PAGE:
3. The Four Stages of Learning

NLP teaches that, in any skill, people progress across four stages of competence: 

  • Unconscious Incompetence (i.e. you don’t know something, and you don’t know that this is the case)
  • Conscious Incompetence (i.e. you don’t know something, and you know that this is the case)
  • Conscious Competence (i.e. you know how to do something, but only if you actively think about it)
  • Unconscious Competence (i.e. you know how to do something, without even having to think about it)

Very young children bypass the Conscious phase of the Learning Cycle (they move directly from Unconscious Incompetence to Unconscious Competence). They do this by copying what they see, without needing to understand why they are doing it.

But as children grow older, and start learning more complex ideas, they start to experience the discomfort of Conscious Incompetence. This can lead to feelings of self-blame and shame, for not understanding things “well” or “quickly” enough. Over time, learning can become associated with negative emotions, and therefore be met with hostility. 

Everyone has thresholds in energy, which vary for different things. When I was learning how to drive, I found myself getting really tired after an hour-long lesson. My partner, who has been driving for over a decade now, was designated driver during our time travelling, and frequently drove for 6 or more hours per day. His only complaint was how much Taylor Swift I subjected him to. 

Children operate in the same way. They have thresholds for learning. Existing in the realm of Conscious Incompetence or Conscious Competence can take a lot of energy.  

By understanding the Learning Cycle, you can recognise zoning out or a lack of interest for what it is — your child is starting to reach their learning threshold.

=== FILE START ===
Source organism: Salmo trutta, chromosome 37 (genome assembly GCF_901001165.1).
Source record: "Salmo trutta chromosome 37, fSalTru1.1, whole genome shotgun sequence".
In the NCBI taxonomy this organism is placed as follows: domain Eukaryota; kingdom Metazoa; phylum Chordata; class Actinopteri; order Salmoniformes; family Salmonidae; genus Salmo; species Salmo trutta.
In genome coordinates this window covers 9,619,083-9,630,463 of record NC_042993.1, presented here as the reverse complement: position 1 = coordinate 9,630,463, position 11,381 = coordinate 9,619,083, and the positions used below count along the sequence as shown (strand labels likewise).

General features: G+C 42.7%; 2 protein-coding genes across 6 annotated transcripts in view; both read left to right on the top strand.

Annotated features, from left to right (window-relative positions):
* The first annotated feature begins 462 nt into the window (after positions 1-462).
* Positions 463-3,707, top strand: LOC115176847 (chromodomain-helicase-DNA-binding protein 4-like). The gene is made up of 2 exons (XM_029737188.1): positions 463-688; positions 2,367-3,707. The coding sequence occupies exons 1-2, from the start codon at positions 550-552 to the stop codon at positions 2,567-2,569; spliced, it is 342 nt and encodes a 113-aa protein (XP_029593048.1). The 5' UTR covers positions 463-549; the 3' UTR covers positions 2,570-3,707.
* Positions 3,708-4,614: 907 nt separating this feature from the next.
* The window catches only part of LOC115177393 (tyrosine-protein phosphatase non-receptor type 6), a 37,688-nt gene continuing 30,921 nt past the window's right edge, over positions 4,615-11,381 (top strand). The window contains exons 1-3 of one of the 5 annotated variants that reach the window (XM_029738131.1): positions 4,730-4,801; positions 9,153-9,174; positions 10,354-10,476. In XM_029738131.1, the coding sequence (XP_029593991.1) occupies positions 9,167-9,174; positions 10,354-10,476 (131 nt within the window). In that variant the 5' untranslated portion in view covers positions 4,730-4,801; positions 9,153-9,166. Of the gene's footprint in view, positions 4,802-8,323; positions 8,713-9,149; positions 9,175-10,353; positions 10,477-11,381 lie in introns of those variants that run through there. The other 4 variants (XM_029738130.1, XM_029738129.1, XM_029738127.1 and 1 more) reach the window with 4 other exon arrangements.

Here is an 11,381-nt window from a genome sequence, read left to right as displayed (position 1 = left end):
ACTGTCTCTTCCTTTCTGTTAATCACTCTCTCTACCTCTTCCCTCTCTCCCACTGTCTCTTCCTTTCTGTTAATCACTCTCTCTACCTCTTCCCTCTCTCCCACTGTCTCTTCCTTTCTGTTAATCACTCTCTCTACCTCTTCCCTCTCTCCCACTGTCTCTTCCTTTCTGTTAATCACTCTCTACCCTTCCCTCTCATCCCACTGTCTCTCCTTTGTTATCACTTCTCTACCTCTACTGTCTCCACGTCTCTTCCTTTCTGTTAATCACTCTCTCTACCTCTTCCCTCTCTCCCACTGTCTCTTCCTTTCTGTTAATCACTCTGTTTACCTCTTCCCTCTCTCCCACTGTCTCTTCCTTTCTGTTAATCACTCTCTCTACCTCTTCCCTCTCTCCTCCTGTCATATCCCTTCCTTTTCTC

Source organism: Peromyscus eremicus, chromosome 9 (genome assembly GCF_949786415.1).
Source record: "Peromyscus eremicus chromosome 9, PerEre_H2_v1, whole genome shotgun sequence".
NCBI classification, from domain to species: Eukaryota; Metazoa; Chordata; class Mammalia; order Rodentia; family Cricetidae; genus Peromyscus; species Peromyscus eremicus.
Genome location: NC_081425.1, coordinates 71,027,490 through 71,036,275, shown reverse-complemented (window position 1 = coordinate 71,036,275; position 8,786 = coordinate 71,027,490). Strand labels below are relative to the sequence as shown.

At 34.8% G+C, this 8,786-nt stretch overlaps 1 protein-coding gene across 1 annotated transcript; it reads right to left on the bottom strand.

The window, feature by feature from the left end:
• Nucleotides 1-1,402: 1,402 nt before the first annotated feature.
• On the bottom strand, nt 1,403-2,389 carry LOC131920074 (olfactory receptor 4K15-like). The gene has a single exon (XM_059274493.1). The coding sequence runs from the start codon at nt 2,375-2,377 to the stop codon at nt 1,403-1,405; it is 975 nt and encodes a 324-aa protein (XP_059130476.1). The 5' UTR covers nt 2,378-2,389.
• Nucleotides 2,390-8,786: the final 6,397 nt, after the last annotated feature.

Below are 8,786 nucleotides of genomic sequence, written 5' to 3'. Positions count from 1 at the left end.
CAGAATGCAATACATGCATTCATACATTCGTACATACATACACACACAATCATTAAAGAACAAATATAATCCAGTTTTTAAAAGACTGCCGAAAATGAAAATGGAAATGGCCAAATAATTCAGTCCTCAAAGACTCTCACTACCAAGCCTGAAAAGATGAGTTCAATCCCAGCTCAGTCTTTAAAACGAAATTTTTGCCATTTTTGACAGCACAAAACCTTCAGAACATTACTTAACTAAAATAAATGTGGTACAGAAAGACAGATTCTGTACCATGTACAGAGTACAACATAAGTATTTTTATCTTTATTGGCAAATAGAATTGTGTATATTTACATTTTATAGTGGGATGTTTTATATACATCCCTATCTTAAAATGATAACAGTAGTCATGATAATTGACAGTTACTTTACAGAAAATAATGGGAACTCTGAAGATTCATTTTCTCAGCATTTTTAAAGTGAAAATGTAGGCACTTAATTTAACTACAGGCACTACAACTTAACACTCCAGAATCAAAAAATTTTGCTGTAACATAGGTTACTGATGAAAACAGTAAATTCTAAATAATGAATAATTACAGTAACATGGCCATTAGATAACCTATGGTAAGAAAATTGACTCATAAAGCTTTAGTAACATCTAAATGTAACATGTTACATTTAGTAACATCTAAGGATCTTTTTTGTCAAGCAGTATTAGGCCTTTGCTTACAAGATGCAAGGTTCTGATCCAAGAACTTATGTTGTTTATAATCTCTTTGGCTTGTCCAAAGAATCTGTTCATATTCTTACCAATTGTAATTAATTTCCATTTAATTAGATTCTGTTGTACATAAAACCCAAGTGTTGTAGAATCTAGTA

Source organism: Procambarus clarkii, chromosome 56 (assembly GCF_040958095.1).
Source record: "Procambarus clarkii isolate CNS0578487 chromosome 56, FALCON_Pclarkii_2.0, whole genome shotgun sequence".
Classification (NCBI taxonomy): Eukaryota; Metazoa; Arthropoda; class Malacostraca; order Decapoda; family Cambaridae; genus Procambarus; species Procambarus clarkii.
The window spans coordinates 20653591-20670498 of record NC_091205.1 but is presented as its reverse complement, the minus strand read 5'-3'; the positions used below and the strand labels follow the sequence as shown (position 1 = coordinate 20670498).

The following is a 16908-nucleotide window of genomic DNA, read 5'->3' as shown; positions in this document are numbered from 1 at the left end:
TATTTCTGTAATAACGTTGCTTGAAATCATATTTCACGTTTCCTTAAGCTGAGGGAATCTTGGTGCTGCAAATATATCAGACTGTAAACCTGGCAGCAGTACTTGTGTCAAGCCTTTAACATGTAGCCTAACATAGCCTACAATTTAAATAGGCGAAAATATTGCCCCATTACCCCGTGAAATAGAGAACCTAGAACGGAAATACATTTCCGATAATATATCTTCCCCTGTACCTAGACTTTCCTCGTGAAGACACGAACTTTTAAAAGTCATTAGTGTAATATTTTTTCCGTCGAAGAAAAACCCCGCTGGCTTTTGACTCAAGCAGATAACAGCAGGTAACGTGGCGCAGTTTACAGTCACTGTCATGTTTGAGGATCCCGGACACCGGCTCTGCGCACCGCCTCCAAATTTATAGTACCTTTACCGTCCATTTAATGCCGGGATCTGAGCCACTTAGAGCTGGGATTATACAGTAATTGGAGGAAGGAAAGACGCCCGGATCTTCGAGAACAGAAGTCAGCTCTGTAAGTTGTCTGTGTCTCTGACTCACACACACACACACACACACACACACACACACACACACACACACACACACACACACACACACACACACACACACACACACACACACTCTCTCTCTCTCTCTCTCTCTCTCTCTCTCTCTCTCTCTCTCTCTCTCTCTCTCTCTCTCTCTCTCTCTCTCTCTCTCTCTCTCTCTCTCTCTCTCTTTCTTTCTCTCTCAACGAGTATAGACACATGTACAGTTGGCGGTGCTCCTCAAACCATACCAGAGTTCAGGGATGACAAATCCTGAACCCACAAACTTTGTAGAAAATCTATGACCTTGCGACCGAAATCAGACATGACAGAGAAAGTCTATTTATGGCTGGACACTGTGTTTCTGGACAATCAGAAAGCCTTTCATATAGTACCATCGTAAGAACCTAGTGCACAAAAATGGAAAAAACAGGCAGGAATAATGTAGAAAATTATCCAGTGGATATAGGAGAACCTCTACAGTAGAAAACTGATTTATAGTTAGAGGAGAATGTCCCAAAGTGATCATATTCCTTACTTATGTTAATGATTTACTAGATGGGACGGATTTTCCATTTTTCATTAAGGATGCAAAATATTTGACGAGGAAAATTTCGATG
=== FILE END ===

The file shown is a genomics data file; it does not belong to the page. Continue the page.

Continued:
For subjects they are Unconsciously Competent in (for me this was English), children can learn for longer. For subjects in which they have Conscious Competence, the threshold may be as little as ten minutes. 

Either way, recognising this, without judgement, creates a positive learning experience. It will also make it much easier to return to the subject later. When faced with a child’s learning threshold, I have found that the best thing to do is to move on, and return to the subject later.

The “What” of Learning


“You often feel tired, not because you’ve done too much, but because you’ve done too little of what sparks a light in you.”

Alexander Den Heijer, Nothing You Don’t Already Know

Personally, I have found that my happiness levels are higher on the days where I feel like I’ve “accomplished” something. But it can be hard to get a sense of achievement during the lockdown. 

For me, discovering the VIA Character Test has been instrumental in this (they also do a Young Person’s version). The VIA Test helps you discover your key strengths. When I do something towards one of them every day, I get a sense of accomplishment. 

Here’s a full list of ideas. And this is what I’ve been doing: 

  • One of my strengths is “Curiosity”, meaning that I love discovering new things and engaging with the world around me. This can be tricky right now, but there are ways around it. For example, I’ve been getting in touch with someone new on most days, to catch up and check in. I’ve also been trying a new exercise every day (YouTube is great for this).